Year : 2016  |  Volume : 9  |  Issue : 3  |  Page : 270--272

Fetal balloon aortic valvotomy: Celebrating first birthday


Nageswara Rao Koneti1, Rajan Saileela1, Jagadeesh R Singh2,  
1 Department of Pediatric Cardiology, CARE Hospitals, Hyderabad, Telangana, India
2 Department of Radiology, Asian Institute of Gastroenterology, Hyderabad, Telangana, India

Correspondence Address:
Nageswara Rao Koneti
Department of Pediatric Cardiology, CARE Hospitals, Hyderabad, Telangana
India




How to cite this article:
Koneti NR, Saileela R, Singh JR. Fetal balloon aortic valvotomy: Celebrating first birthday.Ann Pediatr Card 2016;9:270-272


How to cite this URL:
Koneti NR, Saileela R, Singh JR. Fetal balloon aortic valvotomy: Celebrating first birthday. Ann Pediatr Card [serial online] 2016 [cited 2020 Sep 29 ];9:270-272
Available from: http://www.annalspc.com/text.asp?2016/9/3/270/189111


Full Text

Sir,

We report a timely managed case of impending hypoplastic left heart syndrome (HLHS) due to critical aortic stenosis in a fetus. Fetal echocardiogram of a 25-year-old 2nd gravida during midgestation showed severe aortic stenosis. On followup, fetal heart assessment showed redistribution of flow, namely, flow reversal in the arch, left to right flow across the foramen ovale, mitral regurgitation, ventricular dysfunction, and endocardial fibroelastosis [Figure 1]a,[Figure 1]b,[Figure 1]c,[Figure 1]d. The published data supports in-utero progression to HLHS in the presence of these features.[1] Biventricular circulation is reported to be achieved in 43% of liveborn infants if fetal aortic valvotomy is performed.[2] Informed consent was obtained for the fetal balloon aortic valvotomy. At 26 weeks of gestation, after an initial unsuccessful attempt because of unfavorable fetal position, the procedure was reattempted 1 week later involving a multidisciplinary team [Table 1]. General anesthesia was given to the mother. After obtaining an ideal fetal position, intramuscular injection of vecuronium and fentanyl was given to the fetus using a 21 G needle. Under ultrasound guidance, an 18 G Hawkins-Akins needle (Cook Medical Inc, Bloomington, Indiana, USA) was introduced through the maternal abdomen, fetal thorax, and subsequently into the left ventricle. A 0.014 Galeo extrasupport wire (Biotronik AG, Ackerstrasse, Switzerland) was passed through the aortic valve and a 3.5 mm × 10 mm Hiryu balloon (Terumo Europe NV, Leuven, Belgium) was advanced over it. The balloon was inflated twice across the valve [Figure 2]a,[Figure 2]b,[Figure 2]c,[Figure 2]d. There was transient bradycardia during the procedure that recovered with atropine injection into the fetal ventricle. Mild pericardial effusion developed following the procedure, which resolved spontaneously over the next 48 h. There were no maternal complications.{Figure 1}{Table 1}{Figure 2}

The serial ultrasound assessment showed improvement of ventricular function, aortic flow, disappearance of mitral regurgitation, and reversal of shunt across foramen ovale [Figure 3]a,[Figure 3]b,[Figure 3]c,[Figure 3]d. The left ventricle and mitral annulus showed steady growth [Figure 4]. Baby was delivered by an elective cesarian section and underwent percutaneous balloon aortic valvotomy using a 5 × 20 mm Tyshak mini balloon (NuMED, Inc, Hopkinton, New York, USA). The gradient across the aortic valve dropped from 120 to 45 mmHg following the procedure. On followup, the child had normal growth and development. In the fourth month of life, the child needed a repeat balloon valvotomy using 7 × 20 mm Tyshak mini (NuMED, Inc, Hopkinon, New York, USA) balloon because of the suboptimal result obtained during neonatal period. At present, the child is 1 year old with normal growth and developmental milestones. There is mild residual aortic stenosis without regurgitation.{Figure 3}{Figure 4}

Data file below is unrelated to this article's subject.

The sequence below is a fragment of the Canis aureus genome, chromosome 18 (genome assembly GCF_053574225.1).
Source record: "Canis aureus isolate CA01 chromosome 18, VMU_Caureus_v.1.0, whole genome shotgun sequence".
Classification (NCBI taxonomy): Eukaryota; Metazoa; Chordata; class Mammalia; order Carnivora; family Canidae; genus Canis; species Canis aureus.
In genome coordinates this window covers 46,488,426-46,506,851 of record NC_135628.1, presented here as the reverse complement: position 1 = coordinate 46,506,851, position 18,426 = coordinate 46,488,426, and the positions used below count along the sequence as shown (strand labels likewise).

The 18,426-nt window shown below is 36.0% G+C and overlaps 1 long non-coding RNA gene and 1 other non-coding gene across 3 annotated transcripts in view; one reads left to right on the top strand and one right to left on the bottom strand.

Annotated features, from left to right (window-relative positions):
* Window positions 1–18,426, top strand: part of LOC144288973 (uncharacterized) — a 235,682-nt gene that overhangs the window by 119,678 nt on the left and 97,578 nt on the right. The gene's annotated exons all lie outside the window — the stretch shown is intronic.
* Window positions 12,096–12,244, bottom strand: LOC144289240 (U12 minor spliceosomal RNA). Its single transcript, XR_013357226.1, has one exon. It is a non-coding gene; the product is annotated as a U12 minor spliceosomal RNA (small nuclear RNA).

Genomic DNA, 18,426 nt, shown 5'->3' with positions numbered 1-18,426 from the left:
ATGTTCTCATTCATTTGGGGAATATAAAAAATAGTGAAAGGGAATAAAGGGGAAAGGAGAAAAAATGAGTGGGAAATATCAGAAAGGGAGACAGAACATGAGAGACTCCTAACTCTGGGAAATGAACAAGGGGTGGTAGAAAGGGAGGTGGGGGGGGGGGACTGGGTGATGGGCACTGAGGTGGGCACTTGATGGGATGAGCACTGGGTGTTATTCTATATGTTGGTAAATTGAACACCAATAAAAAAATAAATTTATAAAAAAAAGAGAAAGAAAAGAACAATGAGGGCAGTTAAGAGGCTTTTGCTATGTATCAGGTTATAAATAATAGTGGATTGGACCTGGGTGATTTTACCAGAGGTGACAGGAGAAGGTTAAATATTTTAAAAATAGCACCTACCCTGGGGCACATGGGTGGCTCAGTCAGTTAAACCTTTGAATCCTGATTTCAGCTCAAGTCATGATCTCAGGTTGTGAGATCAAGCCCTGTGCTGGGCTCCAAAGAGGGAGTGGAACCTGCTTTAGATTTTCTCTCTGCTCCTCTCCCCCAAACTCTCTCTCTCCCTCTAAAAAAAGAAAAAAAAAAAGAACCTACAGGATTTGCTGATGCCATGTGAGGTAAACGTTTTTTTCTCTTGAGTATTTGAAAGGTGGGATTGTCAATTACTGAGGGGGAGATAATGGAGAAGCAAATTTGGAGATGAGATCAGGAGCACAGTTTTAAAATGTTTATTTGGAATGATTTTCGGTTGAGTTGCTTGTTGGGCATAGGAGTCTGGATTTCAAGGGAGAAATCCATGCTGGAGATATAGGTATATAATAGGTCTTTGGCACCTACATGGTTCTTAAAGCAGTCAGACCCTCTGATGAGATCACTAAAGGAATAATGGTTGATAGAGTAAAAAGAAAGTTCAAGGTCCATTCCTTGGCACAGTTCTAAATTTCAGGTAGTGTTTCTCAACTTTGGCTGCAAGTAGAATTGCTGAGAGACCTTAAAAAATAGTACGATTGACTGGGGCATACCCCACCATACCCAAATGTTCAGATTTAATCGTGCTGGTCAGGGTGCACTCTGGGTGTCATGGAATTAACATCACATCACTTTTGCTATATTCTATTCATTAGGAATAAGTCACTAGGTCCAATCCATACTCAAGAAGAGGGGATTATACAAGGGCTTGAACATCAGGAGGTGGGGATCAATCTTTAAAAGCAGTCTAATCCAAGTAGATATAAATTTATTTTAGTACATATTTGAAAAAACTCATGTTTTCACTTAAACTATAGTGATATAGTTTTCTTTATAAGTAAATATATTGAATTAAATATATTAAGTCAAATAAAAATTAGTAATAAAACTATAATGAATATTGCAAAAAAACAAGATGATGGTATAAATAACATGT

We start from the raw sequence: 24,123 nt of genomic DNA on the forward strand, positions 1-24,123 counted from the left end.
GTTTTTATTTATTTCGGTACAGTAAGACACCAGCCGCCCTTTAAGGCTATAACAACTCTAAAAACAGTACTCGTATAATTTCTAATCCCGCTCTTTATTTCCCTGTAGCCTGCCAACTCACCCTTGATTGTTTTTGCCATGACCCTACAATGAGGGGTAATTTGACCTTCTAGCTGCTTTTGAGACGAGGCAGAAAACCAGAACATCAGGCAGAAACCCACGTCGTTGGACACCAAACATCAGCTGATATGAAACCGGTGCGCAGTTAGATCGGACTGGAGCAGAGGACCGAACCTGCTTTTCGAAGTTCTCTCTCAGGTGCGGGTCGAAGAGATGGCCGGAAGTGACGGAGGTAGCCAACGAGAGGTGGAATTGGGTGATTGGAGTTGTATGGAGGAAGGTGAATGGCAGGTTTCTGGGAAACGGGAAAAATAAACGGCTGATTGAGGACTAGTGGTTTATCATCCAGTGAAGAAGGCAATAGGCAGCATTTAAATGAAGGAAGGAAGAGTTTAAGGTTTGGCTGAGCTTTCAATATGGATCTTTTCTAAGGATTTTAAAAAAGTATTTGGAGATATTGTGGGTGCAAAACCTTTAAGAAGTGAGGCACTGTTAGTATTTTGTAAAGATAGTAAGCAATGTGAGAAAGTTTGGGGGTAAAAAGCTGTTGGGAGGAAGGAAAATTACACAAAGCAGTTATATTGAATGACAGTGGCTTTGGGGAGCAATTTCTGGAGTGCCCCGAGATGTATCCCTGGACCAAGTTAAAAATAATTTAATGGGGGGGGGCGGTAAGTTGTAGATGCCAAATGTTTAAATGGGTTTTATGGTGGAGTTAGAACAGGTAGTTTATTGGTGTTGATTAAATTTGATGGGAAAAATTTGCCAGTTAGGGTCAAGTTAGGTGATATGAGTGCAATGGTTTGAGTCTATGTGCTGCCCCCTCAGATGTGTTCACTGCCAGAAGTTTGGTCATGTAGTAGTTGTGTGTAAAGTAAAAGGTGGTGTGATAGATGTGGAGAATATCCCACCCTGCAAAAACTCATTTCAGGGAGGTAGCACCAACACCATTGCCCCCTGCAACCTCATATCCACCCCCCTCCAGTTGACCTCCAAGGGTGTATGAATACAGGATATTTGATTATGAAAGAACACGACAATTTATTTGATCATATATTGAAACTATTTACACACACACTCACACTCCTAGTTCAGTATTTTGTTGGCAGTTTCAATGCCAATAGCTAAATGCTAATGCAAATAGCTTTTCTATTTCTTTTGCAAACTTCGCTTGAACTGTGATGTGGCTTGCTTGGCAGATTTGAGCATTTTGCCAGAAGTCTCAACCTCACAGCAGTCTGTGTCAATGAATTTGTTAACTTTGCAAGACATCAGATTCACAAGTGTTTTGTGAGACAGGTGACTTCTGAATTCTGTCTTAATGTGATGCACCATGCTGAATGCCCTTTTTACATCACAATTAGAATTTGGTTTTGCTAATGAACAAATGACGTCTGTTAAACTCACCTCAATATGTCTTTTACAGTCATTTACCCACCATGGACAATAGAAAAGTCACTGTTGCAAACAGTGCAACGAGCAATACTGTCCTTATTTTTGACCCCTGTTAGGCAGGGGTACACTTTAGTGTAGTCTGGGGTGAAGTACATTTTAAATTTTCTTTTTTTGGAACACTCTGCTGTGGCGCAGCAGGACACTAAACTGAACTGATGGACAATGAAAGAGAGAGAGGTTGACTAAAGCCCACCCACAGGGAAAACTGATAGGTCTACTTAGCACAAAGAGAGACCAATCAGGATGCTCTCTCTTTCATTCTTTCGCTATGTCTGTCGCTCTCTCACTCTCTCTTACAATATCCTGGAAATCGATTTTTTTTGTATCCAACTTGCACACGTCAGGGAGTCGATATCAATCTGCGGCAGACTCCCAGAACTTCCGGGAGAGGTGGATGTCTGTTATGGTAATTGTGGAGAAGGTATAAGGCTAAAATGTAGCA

Although the world's first fetal intervention for aortic stenosis was reported 24 years ago,[3] there have been no reports of successful fetal balloon aortic valvotomy in India until now. Many social, cultural, and financial constraints play a role apart from identifying an ideal case. The success of fetal intervention depends on appropriate case selection, timing of intervention, organizing the team, selection of appropriate hardware, and experience in handling complications and postnatal management. Follow-up data of first 100 cases of fetal aortic valvuloplasty revealed achievement of biventricular circulation in 43% of liveborn cases.[2] However, the family has to be counseled that fetal intervention is never a standalone procedure. They usually need postnatal valvuloplasty as in our case. Up to 55% of those who achieved biventricular circulation also required additional cardiac surgeries during followup, such as aortic/mitral valve replacement, Ross-Konno procedure, or endocardial fibroelastosis resection.[2]

Early detection of congenital heart defects in the fetus and timely referral to a tertiary care center may help achieve biventricular circulation, which has better survival and lesser morbidity compared to Norwood procedure.

Financial support and sponsorship

Nil.

Conflicts of interest

There are no conflicts of interest.

References

1Mäkikallio K, McElhinney DB, Levine JC, Marx GR, Colan SD, Marshall AC, et al. Fetal aortic valve stenosis and the evolution of hypoplastic left heart syndrome: Patient selection for fetal intervention. Circulation 2006;113:1401-5.
2Freud LR, McElhinney DB, Marshall AC, Marx GR, Friedman KG, del Nido PJ, et al. Fetal aortic valvuloplasty for evolving hypoplastic left heart syndrome-postnatal outcomes of the first 100 patients. Circulation 2014;130:638-45.
3Maxwell D, Allan L, Tynan MJ. Balloon dilatation of the aortic valve in the fetus: a report of two cases. Br Heart J 1991;65:256-8.